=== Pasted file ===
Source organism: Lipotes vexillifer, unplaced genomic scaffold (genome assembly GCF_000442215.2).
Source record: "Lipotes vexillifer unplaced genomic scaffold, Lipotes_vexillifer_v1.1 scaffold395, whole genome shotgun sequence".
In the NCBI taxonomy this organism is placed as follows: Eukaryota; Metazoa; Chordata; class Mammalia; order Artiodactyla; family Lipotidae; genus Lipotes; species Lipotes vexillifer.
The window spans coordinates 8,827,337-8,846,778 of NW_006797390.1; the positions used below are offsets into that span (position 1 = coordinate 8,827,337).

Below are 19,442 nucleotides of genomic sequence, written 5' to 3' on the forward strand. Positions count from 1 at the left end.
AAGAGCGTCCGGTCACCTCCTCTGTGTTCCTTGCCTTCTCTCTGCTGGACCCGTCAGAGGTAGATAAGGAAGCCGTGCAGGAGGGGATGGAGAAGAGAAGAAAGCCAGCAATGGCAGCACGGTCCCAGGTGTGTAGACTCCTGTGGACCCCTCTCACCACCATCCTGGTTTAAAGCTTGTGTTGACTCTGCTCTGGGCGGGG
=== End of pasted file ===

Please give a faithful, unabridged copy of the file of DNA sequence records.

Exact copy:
Source organism: Lipotes vexillifer, unplaced genomic scaffold (genome assembly GCF_000442215.2).
Source record: "Lipotes vexillifer unplaced genomic scaffold, Lipotes_vexillifer_v1.1 scaffold395, whole genome shotgun sequence".
In the NCBI taxonomy this organism is placed as follows: Eukaryota; Metazoa; Chordata; class Mammalia; order Artiodactyla; family Lipotidae; genus Lipotes; species Lipotes vexillifer.
The window spans coordinates 8,827,337-8,846,778 of NW_006797390.1; the positions used below are offsets into that span (position 1 = coordinate 8,827,337).

Below are 19,442 nucleotides of genomic sequence, written 5' to 3' on the forward strand. Positions count from 1 at the left end.
AAGAGCGTCCGGTCACCTCCTCTGTGTTCCTTGCCTTCTCTCTGCTGGACCCGTCAGAGGTAGATAAGGAAGCCGTGCAGGAGGGGATGGAGAAGAGAAGAAAGCCAGCAATGGCAGCACGGTCCCAGGTGTGTAGACTCCTGTGGACCCCTCTCACCACCATCCTGGTTTAAAGCTTGTGTTGACTCTGCTCTGGGCGGGG